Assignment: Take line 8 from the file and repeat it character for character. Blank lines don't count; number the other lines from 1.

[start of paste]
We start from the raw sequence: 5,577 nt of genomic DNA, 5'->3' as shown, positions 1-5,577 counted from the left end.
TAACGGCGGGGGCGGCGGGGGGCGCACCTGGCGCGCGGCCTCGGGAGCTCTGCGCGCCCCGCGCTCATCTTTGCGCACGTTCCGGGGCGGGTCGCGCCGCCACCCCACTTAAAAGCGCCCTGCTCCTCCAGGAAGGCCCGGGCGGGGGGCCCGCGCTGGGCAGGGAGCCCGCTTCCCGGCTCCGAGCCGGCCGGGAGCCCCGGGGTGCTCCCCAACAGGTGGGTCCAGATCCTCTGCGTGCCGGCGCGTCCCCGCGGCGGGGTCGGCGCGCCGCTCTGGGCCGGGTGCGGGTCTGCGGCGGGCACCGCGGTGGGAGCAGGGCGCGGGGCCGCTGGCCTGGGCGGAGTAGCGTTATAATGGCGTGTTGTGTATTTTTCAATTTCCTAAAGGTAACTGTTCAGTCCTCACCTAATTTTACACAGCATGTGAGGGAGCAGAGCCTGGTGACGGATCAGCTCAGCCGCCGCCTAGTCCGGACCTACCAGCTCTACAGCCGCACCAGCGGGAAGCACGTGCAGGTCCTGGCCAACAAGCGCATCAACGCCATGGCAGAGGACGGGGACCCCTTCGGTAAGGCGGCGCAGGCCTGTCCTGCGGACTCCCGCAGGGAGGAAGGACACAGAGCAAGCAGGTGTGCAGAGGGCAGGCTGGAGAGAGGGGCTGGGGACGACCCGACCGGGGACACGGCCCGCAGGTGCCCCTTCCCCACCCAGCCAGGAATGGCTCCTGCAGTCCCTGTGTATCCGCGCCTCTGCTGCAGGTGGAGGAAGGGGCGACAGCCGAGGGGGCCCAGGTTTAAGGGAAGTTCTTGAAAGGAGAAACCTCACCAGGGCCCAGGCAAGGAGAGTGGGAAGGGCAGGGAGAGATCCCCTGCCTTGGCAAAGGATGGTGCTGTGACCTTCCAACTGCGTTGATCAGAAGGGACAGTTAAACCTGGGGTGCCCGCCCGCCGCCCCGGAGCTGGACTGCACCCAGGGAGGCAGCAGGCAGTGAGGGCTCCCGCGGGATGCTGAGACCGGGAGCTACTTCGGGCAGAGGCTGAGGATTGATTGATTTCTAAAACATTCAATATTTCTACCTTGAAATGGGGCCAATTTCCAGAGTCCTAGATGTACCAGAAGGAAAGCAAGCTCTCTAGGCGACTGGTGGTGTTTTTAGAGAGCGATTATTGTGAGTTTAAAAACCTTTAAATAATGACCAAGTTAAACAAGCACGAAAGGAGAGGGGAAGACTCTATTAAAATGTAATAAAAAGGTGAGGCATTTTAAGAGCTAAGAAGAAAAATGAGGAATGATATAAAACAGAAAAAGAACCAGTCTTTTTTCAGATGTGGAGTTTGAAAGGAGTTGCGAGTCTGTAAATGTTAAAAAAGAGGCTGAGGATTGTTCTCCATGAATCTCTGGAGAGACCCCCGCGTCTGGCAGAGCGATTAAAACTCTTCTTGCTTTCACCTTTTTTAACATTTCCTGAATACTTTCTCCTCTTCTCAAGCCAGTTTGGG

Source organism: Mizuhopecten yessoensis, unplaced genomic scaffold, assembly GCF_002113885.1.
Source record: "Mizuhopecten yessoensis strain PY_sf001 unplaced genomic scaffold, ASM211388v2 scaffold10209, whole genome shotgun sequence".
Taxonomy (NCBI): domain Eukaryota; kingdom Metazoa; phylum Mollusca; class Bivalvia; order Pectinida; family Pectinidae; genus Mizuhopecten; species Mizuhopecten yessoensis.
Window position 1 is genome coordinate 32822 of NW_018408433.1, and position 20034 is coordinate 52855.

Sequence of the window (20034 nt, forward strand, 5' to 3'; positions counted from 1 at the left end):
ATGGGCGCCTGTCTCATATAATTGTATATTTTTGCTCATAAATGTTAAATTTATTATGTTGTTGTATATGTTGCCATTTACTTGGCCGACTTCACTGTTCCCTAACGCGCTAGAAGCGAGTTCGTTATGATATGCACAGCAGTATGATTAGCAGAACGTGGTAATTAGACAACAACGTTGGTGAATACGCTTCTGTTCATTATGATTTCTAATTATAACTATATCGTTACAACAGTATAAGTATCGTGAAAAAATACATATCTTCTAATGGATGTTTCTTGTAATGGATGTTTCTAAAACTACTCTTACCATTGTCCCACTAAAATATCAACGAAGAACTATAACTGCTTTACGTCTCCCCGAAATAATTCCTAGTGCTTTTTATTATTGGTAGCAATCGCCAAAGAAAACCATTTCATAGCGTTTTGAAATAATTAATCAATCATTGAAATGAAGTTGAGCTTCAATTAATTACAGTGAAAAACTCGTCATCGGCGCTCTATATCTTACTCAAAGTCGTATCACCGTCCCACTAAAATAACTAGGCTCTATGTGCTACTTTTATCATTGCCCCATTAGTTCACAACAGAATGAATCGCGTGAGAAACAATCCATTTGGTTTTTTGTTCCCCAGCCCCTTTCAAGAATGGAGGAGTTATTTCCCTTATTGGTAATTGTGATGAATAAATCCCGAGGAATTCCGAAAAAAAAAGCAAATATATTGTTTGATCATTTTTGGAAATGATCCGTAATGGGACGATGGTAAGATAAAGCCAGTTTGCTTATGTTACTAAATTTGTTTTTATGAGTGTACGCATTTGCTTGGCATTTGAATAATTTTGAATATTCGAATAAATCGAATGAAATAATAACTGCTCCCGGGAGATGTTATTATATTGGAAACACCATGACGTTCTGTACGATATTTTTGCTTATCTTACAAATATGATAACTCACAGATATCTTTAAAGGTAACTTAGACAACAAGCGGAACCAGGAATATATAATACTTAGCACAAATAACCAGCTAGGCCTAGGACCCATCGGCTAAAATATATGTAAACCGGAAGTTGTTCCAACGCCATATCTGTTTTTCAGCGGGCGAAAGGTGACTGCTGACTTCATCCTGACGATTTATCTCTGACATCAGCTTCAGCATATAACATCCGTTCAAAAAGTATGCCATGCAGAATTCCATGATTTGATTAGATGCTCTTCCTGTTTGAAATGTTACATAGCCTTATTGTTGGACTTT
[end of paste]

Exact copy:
ATGGGCGCCTGTCTCATATAATTGTATATTTTTGCTCATAAATGTTAAATTTATTATGTTGTTGTATATGTTGCCATTTACTTGGCCGACTTCACTGTTCCCTAACGCGCTAGAAGCGAGTTCGTTATGATATGCACAGCAGTATGATTAGCAGAACGTGGTAATTAGACAACAACGTTGGTGAATACGCTTCTGTTCATTATGATTTCTAATTATAACTATATCGTTACAACAGTATAAGTATCGTGAAAAAATACATATCTTCTAATGGATGTTTCTTGTAATGGATGTTTCTAAAACTACTCTTACCATTGTCCCACTAAAATATCAACGAAGAACTATAACTGCTTTACGTCTCCCCGAAATAATTCCTAGTGCTTTTTATTATTGGTAGCAATCGCCAAAGAAAACCATTTCATAGCGTTTTGAAATAATTAATCAATCATTGAAATGAAGTTGAGCTTCAATTAATTACAGTGAAAAACTCGTCATCGGCGCTCTATATCTTACTCAAAGTCGTATCACCGTCCCACTAAAATAACTAGGCTCTATGTGCTACTTTTATCATTGCCCCATTAGTTCACAACAGAATGAATCGCGTGAGAAACAATCCATTTGGTTTTTTGTTCCCCAGCCCCTTTCAAGAATGGAGGAGTTATTTCCCTTATTGGTAATTGTGATGAATAAATCCCGAGGAATTCCGAAAAAAAAAGCAAATATATTGTTTGATCATTTTTGGAAATGATCCGTAATGGGACGATGGTAAGATAAAGCCAGTTTGCTTATGTTACTAAATTTGTTTTTATGAGTGTACGCATTTGCTTGGCATTTGAATAATTTTGAATATTCGAATAAATCGAATGAAATAATAACTGCTCCCGGGAGATGTTATTATATTGGAAACACCATGACGTTCTGTACGATATTTTTGCTTATCTTACAAATATGATAACTCACAGATATCTTTAAAGGTAACTTAGACAACAAGCGGAACCAGGAATATATAATACTTAGCACAAATAACCAGCTAGGCCTAGGACCCATCGGCTAAAATATATGTAAACCGGAAGTTGTTCCAACGCCATATCTGTTTTTCAGCGGGCGAAAGGTGACTGCTGACTTCATCCTGACGATTTATCTCTGACATCAGCTTCAGCATATAACATCCGTTCAAAAAGTATGCCATGCAGAATTCCATGATTTGATTAGATGCTCTTCCTGTTTGAAATGTTACATAGCCTTATTGTTGGACTTT